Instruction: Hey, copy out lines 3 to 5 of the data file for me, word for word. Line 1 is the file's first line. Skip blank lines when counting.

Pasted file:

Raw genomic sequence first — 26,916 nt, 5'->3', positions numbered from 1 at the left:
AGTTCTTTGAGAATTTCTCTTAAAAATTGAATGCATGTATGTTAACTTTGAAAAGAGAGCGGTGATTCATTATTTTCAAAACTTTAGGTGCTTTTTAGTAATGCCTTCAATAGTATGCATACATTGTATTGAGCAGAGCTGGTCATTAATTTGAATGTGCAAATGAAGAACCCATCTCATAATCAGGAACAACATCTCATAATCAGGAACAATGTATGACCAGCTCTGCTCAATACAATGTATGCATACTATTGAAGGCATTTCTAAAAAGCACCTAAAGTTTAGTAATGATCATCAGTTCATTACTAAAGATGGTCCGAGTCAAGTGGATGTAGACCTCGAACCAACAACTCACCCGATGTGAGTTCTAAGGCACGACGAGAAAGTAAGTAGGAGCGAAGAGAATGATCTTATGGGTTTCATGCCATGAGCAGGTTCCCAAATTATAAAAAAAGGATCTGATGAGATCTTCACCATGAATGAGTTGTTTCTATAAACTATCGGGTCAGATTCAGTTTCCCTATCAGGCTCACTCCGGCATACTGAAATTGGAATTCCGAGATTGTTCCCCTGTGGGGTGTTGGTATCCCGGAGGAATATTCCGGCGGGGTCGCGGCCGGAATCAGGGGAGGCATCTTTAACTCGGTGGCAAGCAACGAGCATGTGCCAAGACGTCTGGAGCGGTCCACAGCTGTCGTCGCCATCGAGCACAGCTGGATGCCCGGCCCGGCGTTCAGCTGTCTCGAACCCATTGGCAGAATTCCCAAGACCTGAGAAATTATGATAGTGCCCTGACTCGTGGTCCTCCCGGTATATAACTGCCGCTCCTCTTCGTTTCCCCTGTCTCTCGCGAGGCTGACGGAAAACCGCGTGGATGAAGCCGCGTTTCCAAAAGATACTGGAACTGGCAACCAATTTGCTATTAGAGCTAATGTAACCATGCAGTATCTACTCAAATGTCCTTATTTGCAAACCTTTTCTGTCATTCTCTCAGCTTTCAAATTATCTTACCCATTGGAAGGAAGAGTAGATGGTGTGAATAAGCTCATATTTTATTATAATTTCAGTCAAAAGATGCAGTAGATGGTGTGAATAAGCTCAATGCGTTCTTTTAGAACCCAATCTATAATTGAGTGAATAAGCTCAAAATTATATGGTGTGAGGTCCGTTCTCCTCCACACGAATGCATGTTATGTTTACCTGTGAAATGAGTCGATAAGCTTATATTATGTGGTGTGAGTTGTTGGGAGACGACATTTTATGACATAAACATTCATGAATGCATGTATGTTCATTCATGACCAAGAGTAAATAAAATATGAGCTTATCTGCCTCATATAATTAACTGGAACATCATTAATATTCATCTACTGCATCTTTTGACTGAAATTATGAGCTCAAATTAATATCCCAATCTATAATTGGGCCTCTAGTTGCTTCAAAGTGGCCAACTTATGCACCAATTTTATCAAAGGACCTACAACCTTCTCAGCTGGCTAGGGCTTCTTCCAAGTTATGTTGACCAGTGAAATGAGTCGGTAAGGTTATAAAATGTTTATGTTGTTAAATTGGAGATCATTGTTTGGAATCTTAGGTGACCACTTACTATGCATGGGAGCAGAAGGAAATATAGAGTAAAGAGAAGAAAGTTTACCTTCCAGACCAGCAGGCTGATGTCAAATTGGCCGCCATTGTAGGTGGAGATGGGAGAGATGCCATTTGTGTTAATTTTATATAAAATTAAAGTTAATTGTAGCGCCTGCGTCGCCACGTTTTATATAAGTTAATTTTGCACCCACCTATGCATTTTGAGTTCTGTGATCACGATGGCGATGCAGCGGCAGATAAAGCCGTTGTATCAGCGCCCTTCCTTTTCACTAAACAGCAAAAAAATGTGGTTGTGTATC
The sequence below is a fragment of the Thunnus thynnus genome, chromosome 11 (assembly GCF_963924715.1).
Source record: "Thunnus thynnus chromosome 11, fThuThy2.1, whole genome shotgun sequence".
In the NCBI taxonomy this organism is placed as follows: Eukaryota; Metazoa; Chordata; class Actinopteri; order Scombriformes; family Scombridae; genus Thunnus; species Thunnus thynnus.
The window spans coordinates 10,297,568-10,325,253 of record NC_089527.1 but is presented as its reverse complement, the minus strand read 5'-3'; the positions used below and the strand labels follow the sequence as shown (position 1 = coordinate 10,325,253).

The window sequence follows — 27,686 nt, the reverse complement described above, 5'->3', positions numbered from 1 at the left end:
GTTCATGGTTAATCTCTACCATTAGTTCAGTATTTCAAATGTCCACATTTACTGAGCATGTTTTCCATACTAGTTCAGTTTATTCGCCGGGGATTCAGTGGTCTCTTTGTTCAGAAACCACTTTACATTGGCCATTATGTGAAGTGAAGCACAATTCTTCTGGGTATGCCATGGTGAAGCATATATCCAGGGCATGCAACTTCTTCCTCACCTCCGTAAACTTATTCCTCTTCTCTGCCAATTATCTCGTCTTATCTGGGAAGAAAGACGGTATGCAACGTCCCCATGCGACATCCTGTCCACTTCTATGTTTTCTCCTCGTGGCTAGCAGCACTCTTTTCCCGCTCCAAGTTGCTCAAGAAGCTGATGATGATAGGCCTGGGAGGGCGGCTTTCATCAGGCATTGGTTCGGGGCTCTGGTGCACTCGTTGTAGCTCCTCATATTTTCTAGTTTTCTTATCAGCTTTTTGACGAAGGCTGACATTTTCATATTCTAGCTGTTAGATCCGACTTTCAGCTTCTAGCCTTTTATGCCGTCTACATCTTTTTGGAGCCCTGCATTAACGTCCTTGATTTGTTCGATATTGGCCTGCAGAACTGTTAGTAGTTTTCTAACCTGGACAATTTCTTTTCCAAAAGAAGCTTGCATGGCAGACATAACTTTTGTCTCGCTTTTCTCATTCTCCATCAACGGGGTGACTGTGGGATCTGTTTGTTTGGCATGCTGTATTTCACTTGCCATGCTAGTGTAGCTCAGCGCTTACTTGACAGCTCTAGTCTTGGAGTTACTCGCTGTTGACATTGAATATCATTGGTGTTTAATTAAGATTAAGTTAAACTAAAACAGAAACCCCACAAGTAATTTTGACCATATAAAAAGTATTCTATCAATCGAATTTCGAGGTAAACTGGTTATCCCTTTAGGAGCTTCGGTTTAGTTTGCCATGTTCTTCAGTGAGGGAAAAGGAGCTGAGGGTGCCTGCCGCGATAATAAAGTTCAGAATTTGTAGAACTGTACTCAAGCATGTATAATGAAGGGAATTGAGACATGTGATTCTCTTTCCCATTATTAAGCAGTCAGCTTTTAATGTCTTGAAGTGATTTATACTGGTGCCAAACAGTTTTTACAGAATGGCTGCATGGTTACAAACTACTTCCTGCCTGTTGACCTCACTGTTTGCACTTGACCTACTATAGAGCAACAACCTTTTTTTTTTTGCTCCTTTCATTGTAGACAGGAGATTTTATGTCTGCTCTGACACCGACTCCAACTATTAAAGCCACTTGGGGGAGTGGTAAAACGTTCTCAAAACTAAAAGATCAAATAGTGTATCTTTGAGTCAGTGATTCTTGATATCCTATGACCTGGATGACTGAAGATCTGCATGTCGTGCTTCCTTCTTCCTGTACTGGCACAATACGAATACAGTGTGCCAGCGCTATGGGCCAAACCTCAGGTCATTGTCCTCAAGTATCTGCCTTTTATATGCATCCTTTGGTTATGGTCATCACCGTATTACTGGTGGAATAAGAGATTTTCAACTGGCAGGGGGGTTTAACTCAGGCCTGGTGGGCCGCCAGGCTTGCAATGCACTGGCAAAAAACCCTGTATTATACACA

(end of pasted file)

The sequence below is a fragment of the Thunnus thynnus genome, chromosome 11 (assembly GCF_963924715.1).
Source record: "Thunnus thynnus chromosome 11, fThuThy2.1, whole genome shotgun sequence".
In the NCBI taxonomy this organism is placed as follows: Eukaryota; Metazoa; Chordata; class Actinopteri; order Scombriformes; family Scombridae; genus Thunnus; species Thunnus thynnus.